Looking at the different caesarean section rates across the globe, it appears mothers around the world end up with less than optimal care when it comes to caesarean sections. It is either too little too late or too much too soon.


8. Robson’s classification for CS

As already discussed, there are concerns over the rising caesarean section rate globally. However, determining the adequate caesarean section rate at the population level, i.e. the minimum rate for medically indicated caesarean section, while avoiding medically unnecessary operations is a challenging task. At the heart of the challenge in defining the optimal caesarean section rate at any level is the lack of a reliable and internationally accepted classification system to produce standardised data, enabling comparisons across populations and providing a tool to investigate drivers of the upward trend in caesarean section.

The lack of a standardised internationally accepted classification system to monitor and compare caesarean section rates in a consistent and action-oriented manner is one of the factors that has hindered a better understanding of this trend. WHO proposes adopting Robson’s classification as an internationally applicable caesarean section classification system [29].

The system classifies all women admitted for delivery into 1 of the 10 groups that are mutually exclusive and totally inclusive. This means that based on a few basic obstetric variables, every woman admitted to deliver in any facility can be classified into 1, and only 1, of the 10 groups and no woman will be left out of the classification. The 10 groups are based on 6 basic obstetric variables which are the only information needed to classify each woman as shown in Table 2.

Obstetric characteristic
1. Parity
  • Nulliparous

  • Multiparous

2. Previous caesarean section
  • Yes (one or more)

  • No

3. Onset of labour
  • Spontaneous

  • Induced

  • No labour (prelabour caesarean section)

4. Number of foetuses
  • Singleton

  • Multiple

5. Gestational age
  • Preterm (less than 37 weeks)

  • Term (37 weeks or more)

6. Foetal lie and presentation
  • Cephalic presentation

  • Breech presentation

  • Transverse lie

Table 2.

Obstetric variables for Robson’s classification.

Reproduced from WHO Robson classification implementation manual 2017.

Based on the 6 obstetrics, the 10 groups are as shown in Table 3.

Group 1Nulliparous women with a single cephalic pregnancy ≥37 weeks gestation in spontaneous labour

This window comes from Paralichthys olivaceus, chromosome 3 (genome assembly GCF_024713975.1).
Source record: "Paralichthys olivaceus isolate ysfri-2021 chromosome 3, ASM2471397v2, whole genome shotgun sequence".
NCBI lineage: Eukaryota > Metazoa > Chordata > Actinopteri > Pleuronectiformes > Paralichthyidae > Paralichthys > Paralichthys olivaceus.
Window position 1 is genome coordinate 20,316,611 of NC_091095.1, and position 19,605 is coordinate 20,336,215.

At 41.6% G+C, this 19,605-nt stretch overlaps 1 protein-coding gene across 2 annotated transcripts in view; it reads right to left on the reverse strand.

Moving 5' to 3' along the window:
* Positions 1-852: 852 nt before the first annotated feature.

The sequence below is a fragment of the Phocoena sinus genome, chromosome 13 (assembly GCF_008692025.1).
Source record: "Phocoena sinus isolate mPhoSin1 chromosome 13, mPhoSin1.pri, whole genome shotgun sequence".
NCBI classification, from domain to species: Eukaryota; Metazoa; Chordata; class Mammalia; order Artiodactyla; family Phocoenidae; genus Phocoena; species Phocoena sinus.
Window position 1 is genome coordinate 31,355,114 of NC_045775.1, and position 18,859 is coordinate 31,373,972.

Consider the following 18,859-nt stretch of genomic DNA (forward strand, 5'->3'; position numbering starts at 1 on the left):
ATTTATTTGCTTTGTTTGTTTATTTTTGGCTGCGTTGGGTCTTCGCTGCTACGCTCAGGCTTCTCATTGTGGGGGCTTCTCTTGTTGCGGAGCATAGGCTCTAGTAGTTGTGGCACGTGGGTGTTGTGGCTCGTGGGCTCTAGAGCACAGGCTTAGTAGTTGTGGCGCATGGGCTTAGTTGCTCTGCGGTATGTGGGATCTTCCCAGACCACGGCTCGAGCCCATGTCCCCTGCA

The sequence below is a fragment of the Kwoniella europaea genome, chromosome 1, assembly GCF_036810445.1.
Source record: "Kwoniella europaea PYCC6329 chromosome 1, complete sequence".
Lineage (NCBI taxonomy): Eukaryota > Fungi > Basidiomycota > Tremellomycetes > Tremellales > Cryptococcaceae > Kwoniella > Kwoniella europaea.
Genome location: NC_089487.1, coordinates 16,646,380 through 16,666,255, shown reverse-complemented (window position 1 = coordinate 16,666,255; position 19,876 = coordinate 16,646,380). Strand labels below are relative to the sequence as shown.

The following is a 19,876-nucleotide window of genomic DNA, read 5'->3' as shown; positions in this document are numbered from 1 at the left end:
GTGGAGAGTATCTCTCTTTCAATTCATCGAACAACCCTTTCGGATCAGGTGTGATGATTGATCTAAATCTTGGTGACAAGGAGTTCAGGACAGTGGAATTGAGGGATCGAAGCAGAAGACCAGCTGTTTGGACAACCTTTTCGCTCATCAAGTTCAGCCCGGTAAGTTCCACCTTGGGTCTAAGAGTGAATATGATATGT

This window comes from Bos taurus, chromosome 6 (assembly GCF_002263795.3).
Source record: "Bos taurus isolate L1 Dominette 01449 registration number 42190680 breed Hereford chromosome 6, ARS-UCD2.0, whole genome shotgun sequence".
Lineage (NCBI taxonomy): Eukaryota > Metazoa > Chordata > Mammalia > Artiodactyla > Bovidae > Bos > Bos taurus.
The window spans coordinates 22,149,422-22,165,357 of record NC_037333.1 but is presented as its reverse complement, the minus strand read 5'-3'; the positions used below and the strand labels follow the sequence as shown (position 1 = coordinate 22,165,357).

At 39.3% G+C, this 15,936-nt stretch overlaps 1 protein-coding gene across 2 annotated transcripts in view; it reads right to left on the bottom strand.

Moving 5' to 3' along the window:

Group 2Nulliparous women with a single cephalic pregnancy, ≥37 weeks gestation who either had labour induced or were delivered by caesarean section before labour
Group 3Multiparous women without a previous uterine scar, with a single cephalic pregnancy ≥37 weeks gestation in a spontaneous labour
Group 4Multiparous women without a previous uterine scar, with a single cephalic pregnancy ≥37 weeks gestation who either had labour induced or were delivered by caesarean section before labour
Group 5All multiparous women with at least one previous uterine scar with a single cephalic pregnancy ≥37 weeks gestation
Group 6All nulliparous women with a single breech pregnancy
Group 7All multiparous women with a single breech pregnancy, including women with previous uterine scar
Group 8All women with multiple pregnancies, including women with previous uterine scars
Group 9All women with a single pregnancy with a transverse or oblique lie, including women with previous uterine scar
Group 10All women with a single cephalic pregnancy <37 weeks, including women with previous uterine scar

Table 3.

The 10 groups of the Robson classification.

Reproduced from WHO Robson classification implementation manual 2017.

WHO expects that this classification will help healthcare facilities to:

  1. Optimise the use of caesarean section by identifying, analysing and focusing interventions on specific groups of particular relevance for each healthcare facility.

  2. Assess the effectiveness of strategies or interventions targeted at optimising the use of caesarean section.

  3. Assess the quality of care, clinical management practices and outcomes by group.

  4. Assess the quality of the data collected while raising staff awareness about the importance of the data and its use.


9. Conclusion

Caesarean sections are effective in saving maternal and infant lives but only when they are required for medically indicated reasons. Although the operation continues to become safer, the incidence of maternal mortality and morbidity is still significant. Continued efforts on the part of the obstetrician must be made to ensure that caesarean deliveries are not performed for inappropriate indications and that each woman is counselled carefully according to her individual characteristics. Caesarean section rates have been rising over time due to multifactorial reasons. However, determining the adequate caesarean section rate is challenging due to the absence of reliable and internationally accepted classification system. WHO proposes Robson’s classification system as a global standard for assessing, monitoring and comparing caesarean section rates within healthcare facilities and between facilities. However, every effort should be made to provide caesarean sections to women in need, rather than striving to achieve a specific caesarean section rate.